There are many other interesting reports under the 'Scunthorpe' heading but they are very difficult to read.  



Memorial to the Fallen
"THEIR NAME LIVETH FOR
EVERMORE"
Mr. Kipling's selection from Ecclesiastics of the phrase, "Their name liveth for evermore" as the best inscription for the memorial stone devised by The Imperial War Graves Commission, could surely not be better, even from the Bible itself.  There may be others like the sentence beginning "I have fought the good fight" but there is none one can call to mind that makes so universal an appeal nor which, by its association with a noble eulogy of famous men, creates so chastening an atmosphere.  


THE STORY OF THE ZEPP.
RAID IN SCUNTHORPE
Now that the restrictions are removed, it is possible to tell the story of the Zeppelin raid over the Scunthorpe district on the night of January 31st. 1916.  It was the only time that a Zeppelin dropped bombs in the district and lasted about 8 1/2 minutes, during which time 20 high explosive bombs and about 50 incendiary were dropped.  The first bomb was dropped in Ravendale St., Scunthorpe, at 10.45p.m., and the backs were blown in of four houses, and windows smashed and ceilings cracked in not only the houses adjoining but on the opposite side of the street and even in Mary St. and other streets near. 
A large number of incendiary bombs were next dropped in the Glebe Pit and one high explosive in the paddock at the top of Trafford St. broke nearly all the windows in the neighbourhood.  Another was dropped clean through the sewer in the Wheatlands, and an incendiary was dropped through the roof of a cottage in Dawes Lane occupied by an old lady named Mrs. Markham, over 80 years of age.  She was just about to retire for the night, and thinking the missile was from one of the blast furnaces she coolly threw a bucket of water over it.  A neighbour then ran in and threw the bomb out of the window.  Other bombs were dropped between the Foundry and Lord St. Oswald's mine offices, and in the North Lincolnshire Ironworks yard, much damage was done to a railway truck.  During the raid three men were killed.  A bomb dropped in the Redbourn Hill Iron and Coal Co's yard killed Thomas Dawson, the old Scunthorpe United goalkeeper and Jack Cyril Wright, an Ashby man, and a high explosive which fell near Dawes Lane killed a workman at the Trent Ironworks, Wilkinson Benson, of Ethel Terrace, Scunthorpe.  At least three aerial torpedoes were dropped on the Redbourn slag bank, where a fire was burning in a devil to prevent the engine going over the end of the bank when tipping slag.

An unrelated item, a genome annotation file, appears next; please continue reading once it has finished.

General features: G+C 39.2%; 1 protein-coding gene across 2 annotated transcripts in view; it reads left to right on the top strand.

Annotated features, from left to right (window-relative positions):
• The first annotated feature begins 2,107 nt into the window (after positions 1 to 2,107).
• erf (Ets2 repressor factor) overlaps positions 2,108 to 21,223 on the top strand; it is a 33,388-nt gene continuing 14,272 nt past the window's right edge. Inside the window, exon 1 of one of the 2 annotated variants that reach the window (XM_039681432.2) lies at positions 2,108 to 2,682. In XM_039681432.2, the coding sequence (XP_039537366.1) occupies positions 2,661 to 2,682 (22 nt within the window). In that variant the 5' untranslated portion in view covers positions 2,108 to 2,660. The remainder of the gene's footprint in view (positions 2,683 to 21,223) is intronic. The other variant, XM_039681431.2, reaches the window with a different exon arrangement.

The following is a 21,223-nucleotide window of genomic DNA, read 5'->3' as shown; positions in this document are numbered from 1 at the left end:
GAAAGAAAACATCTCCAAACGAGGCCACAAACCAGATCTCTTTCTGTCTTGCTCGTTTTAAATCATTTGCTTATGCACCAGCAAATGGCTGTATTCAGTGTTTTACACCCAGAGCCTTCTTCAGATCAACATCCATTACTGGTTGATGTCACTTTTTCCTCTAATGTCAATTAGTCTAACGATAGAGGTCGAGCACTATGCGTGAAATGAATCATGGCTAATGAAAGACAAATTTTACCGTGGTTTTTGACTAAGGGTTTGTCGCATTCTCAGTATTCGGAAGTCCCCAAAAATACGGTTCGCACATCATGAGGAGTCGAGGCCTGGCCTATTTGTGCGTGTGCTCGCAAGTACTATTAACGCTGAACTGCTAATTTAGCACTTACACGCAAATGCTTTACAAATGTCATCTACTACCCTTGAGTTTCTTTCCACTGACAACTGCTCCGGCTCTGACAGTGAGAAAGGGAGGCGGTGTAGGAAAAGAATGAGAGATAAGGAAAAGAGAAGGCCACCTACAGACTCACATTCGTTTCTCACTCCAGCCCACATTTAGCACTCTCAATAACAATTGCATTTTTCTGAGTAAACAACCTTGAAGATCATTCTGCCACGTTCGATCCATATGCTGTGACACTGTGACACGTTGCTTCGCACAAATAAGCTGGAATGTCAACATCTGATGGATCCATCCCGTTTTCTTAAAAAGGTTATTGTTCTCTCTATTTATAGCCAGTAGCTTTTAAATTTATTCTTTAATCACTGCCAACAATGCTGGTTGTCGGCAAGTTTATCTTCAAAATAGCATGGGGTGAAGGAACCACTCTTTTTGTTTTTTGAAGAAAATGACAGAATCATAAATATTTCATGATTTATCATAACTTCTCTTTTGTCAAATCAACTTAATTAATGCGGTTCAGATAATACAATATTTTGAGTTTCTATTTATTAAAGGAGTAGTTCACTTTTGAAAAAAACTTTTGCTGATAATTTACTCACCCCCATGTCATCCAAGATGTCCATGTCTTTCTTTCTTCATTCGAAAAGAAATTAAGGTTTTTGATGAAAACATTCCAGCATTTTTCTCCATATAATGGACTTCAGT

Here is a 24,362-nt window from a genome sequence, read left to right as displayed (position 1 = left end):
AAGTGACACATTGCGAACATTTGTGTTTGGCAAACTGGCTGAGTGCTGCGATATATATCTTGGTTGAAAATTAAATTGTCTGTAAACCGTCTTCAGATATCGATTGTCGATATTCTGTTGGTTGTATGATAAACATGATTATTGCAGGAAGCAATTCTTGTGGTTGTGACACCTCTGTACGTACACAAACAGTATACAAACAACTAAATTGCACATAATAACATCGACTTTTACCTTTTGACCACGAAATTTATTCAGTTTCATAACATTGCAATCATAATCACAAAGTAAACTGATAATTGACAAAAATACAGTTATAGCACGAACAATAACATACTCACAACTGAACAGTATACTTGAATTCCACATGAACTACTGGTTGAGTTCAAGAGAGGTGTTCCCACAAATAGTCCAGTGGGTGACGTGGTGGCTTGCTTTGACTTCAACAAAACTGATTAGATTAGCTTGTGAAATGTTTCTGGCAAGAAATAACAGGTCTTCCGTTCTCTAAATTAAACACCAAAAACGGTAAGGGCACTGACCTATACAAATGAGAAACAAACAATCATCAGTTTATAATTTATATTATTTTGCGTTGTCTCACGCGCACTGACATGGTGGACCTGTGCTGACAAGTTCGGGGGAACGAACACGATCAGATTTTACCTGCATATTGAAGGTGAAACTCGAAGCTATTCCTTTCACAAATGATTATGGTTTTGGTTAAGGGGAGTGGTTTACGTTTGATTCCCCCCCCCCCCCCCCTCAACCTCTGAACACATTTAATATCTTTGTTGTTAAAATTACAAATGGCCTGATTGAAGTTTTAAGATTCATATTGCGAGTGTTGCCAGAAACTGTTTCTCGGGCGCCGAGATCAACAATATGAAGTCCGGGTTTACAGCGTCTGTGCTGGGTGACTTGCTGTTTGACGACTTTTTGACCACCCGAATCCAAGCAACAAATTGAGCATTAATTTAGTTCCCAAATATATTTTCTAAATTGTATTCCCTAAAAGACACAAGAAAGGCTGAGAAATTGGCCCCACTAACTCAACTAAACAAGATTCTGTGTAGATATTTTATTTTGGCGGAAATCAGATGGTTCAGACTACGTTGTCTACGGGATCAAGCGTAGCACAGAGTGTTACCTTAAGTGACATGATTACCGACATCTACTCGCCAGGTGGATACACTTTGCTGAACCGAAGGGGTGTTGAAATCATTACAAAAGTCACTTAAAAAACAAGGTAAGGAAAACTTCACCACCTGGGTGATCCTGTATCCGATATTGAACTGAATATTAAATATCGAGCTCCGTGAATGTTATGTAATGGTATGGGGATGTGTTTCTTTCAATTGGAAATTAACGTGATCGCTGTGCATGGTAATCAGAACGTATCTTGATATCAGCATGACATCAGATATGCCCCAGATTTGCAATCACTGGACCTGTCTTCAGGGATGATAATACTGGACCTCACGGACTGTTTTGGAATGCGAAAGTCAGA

I am sure that some of this would have been public knowledge but it is clear that reporting restrictions were in place.






Tuesday, 22 January 2019


Welcome to my chosen extracts taken from The Lincolnshire Star for Saturday 30th November.  Four military deaths are reported the first being Private Harold Smith from Brocklesby who died of influenza in France and the others were killed in action; Private Charles W. Brompton of Wootton; Private H. Turgoose of Keadby and a soldier (whose name is impossible to read) from Kirton Lindsey who had served in the Worcester Regiment.  The influenza epidemic continues to claim civilian lives across the area and I have included reports from Burringham and Broughton as examples.  Some very sad stories of both military and civilian deaths.
Many column inches are given to the forthcoming general election with reports of meetings being held by the prospective candidates: David Quibell (Labour); Lieut-Col. McLean (Coalition) and Sir Alfred Gelder (Liberal).  The reports relate to electioneering rhetoric but do provide a fascinating insight into both the aspirations for the country following the armistice and the attitude towards the people of Germany.  I am sure that someone could do a good analysis of the sentiments and the language use.  Please do not forget that the newspaper can be read in full by going to: http://www.northlincslibrary.co.uk/
The Lincolnshire Star
Saturday 30th November 1918

BRIGG
FOR THE DISABLED.- The whist drive held last week in the Manor House by kind permission of Mrs Stuart, resulted in the sum of £10 being raised for the Disabled Soldiers' and Sailors' Fund.  The flag-day held on Thursday, also for the above fund realised £11.
The fundraising continues!


BROCKLESBY
DIED IN FRANCE.- The greatest sympathy is felt for Mr. J. Smith, the popular huntsman, Mrs. Smith and family, in the sad loss they have sustained by the death of Private Harold Smith, in France. Deceased was the only surviving son, and before being called up was employed as clerk in the National Provincial Bank, Victoria St., Grimsby.  On Friday, Mr. and Mrs. Smith were summoned to France, the message stating their son was dangerously ill with influenza.  Unfortunately he died the same day.